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No, the coronavirus was not made in a lab

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CoronavirusWith all the information surrounding the coronavirus many might find it difficult to make sense of what is happening in the world right now.

The Coronavirus Disease, also known as COVID-19, is caused by a new virus called SARS-CoV-2. That we know.

Where did it come from? That, we do not know.

There has been so much conjecture on the origin of COVID-19 posted by less than reputable news outlets such as The Washington Times and The Daily Mail. One theory which went viral was that the coronavirus was made in a laboratory with the intention to be used as a biological weapon; an infectious bacteria, insect, fungi or virus used to kill your enemy.

Republican Senator Tom Cotton appeared on Fox News to discuss the theory that COVID-19 may have be developed in a Wuhan, China laboratory. He admitted “We don’t have evidence that this disease originated there.”

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Arkansas Senator Tom Cotton contributed to misinformation about the origin of COVID-19.

But Cotton continued to cast doubt on the evidence by suggesting that is it not a coincidence that “China’s only Bio Safety Level Four Super Laboratory that researches human infectious disease” is only a few miles from the Wuhan Animal Market, a  popular wet market that sells live meat, fish and produce and was previously suggested to be the origin site of the virus.

Cotton was not alone in spreading this theory.

On Jan 26, The Washington Times ran an article with the headline: “Coronavirus may have originated in lab linked to China’s biowarfare program”. On March 25th the paper issued a correction to their story, but the headline remains the same.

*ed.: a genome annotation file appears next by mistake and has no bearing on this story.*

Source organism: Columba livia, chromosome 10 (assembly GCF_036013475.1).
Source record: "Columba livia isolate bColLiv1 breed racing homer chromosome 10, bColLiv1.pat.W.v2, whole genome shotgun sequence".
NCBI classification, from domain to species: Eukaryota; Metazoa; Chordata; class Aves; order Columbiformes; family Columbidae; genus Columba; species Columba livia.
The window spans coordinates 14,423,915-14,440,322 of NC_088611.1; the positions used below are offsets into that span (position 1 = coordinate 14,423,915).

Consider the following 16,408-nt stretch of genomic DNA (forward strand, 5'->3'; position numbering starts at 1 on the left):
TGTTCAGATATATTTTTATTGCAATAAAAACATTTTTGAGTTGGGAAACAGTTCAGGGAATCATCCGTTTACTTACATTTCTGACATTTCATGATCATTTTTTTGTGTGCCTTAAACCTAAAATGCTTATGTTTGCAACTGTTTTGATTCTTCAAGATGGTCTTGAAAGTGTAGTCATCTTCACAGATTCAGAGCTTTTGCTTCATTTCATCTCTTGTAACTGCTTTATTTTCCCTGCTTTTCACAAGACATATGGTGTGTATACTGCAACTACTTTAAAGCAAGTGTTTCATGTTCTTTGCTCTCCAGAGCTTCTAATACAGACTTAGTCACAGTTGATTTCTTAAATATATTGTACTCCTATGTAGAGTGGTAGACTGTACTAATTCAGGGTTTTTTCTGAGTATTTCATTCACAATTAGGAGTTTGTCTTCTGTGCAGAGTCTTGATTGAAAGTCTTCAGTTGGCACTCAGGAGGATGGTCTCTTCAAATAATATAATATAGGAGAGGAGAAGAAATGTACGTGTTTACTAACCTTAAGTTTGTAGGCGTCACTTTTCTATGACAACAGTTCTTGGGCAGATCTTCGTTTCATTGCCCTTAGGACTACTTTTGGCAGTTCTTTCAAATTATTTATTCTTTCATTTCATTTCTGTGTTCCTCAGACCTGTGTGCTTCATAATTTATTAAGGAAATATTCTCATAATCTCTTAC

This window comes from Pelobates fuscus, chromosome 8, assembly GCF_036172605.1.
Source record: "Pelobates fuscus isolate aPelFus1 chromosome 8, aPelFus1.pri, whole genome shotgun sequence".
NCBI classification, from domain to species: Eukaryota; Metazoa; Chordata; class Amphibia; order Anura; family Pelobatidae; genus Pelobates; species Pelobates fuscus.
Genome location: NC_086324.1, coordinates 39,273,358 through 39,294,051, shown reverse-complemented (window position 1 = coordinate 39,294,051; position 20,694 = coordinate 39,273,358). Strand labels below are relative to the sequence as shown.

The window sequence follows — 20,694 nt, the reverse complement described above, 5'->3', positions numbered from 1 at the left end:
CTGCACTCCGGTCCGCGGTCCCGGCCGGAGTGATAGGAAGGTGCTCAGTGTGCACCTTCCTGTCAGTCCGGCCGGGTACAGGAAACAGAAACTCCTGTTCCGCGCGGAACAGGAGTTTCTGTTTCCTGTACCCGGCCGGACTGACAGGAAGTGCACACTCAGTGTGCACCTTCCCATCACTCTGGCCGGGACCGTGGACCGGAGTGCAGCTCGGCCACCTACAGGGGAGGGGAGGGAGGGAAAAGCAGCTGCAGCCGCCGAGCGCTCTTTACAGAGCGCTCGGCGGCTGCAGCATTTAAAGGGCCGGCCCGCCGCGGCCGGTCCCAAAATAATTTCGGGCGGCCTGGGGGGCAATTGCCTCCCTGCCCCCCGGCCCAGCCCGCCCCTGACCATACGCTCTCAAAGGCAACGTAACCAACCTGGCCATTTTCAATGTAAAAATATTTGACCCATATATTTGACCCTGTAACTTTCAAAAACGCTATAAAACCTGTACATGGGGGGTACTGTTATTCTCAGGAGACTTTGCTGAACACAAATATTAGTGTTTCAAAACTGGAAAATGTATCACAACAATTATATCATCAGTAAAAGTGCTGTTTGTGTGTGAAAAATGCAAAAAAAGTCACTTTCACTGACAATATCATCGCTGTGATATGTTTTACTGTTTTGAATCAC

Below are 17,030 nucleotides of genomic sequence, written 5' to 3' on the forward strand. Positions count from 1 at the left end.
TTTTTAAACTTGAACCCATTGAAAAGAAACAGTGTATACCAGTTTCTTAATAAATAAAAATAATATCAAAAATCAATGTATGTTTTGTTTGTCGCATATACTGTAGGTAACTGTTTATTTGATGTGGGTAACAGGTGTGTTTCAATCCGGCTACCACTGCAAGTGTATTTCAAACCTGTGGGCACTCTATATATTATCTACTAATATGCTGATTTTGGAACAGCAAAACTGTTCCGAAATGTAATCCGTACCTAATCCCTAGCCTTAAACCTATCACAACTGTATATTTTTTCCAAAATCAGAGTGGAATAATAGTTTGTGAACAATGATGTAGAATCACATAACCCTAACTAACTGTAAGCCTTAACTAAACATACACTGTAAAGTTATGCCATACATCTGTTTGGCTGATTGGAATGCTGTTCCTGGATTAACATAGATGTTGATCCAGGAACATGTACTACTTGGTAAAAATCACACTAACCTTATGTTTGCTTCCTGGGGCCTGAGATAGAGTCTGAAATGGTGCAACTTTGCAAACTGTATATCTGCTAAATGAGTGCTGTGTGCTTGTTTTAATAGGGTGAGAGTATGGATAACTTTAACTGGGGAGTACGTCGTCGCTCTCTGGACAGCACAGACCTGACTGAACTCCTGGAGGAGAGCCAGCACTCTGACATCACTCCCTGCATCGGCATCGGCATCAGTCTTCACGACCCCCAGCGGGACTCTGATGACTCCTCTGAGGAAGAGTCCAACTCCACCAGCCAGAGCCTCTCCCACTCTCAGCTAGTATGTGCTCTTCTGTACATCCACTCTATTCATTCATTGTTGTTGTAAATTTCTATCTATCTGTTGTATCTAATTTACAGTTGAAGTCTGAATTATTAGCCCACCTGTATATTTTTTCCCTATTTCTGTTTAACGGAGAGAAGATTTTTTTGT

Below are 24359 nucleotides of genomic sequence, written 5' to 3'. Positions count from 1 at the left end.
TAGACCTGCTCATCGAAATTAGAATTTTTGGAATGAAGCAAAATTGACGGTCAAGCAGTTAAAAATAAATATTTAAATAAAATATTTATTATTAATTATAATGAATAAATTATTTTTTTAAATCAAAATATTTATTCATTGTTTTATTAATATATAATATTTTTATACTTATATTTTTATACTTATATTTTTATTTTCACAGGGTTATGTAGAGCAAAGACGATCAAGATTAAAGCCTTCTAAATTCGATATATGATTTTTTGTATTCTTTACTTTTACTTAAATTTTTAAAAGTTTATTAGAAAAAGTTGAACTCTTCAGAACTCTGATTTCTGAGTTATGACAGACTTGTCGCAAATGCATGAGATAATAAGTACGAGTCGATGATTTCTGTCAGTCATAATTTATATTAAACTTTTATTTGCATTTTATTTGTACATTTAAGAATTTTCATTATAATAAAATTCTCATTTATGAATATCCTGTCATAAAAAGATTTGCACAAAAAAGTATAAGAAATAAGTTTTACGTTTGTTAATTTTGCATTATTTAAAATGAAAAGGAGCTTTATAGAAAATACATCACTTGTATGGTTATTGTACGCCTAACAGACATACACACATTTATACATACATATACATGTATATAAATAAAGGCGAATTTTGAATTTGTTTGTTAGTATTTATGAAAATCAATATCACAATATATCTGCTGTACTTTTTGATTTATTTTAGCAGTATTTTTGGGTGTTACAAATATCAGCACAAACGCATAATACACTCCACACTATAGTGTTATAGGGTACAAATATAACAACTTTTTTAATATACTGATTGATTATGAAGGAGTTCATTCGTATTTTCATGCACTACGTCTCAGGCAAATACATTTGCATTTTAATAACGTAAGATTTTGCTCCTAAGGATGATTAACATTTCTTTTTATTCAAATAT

Scientists, however, do not agree with Senator Cotton or The Washington Times.

Infectious disease expert Kristian G. Anderson, from Scripps Department of Immunology and Microbiology in La Jolla, California, recently published a paper called ‘The proximal origin of SARS-CoV-2’ in the journal Nature Medicine.

It explains the genetic makeup of SAR-CoV-2 and the identification of the virus’s binding site to human cells. This gave the article’s multiple authors strong enough evidence to conclude “that SARS-CoV-2 is not the product of purposeful manipulation.”

 

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News outlets such as the The Daily Mail contributed to coronavirus conspiracy theories.

Is the science working? In many cases, no. Despite the flood of evidence debunking the man-made coronavirus theory, 29 per cent of Americans still believe it, according to Pew Research Center.

As of now the Bat coronavirus RaTG13 is the most closely linked genome to SARS-CoV-2 at 96%. Which makes the Horseshoe bat of China’s Yunnan Province our number one suspect in our search for the origin of disease, as is being accurately reported in most places.

But how did COVID-19 get from bats to humans?

The Daily Mail, which has been banned by Wikipedia as an unreliable source, ran a story claiming in 2017 scientists warned of a SARS-like virus escaping from a Wuhan lab that was set up to study the world’s most dangerous pathogens such as SARS and Ebola.

But pathogen lab escape is nothing new. It caused the Russian Flu Pandemic 1977 and the 1978 smallpox outbreak in the United Kingdom. SARS has escaped six times from virology labs since 2003: one in Singapore, one in Taiwan and four from the same lab in Beijing.

In Andersen’s previously mentioned paper, researchers came to the conclusion “that SARS-CoV-2 is not [a] purposefully manipulated virus” and acknowledged that “it is currently impossible to prove or disprove the other theories of its origin”.

Although it is unclear if our current pandemic is natural selection at its worst or an accidental laboratory escape, clear research tells us that China did not invent this virus, 29 per cent of Americans be damned.

About The Author /

Tara Whittet
Tara Whittet is Senior Sales Manager at Cantech Letter.
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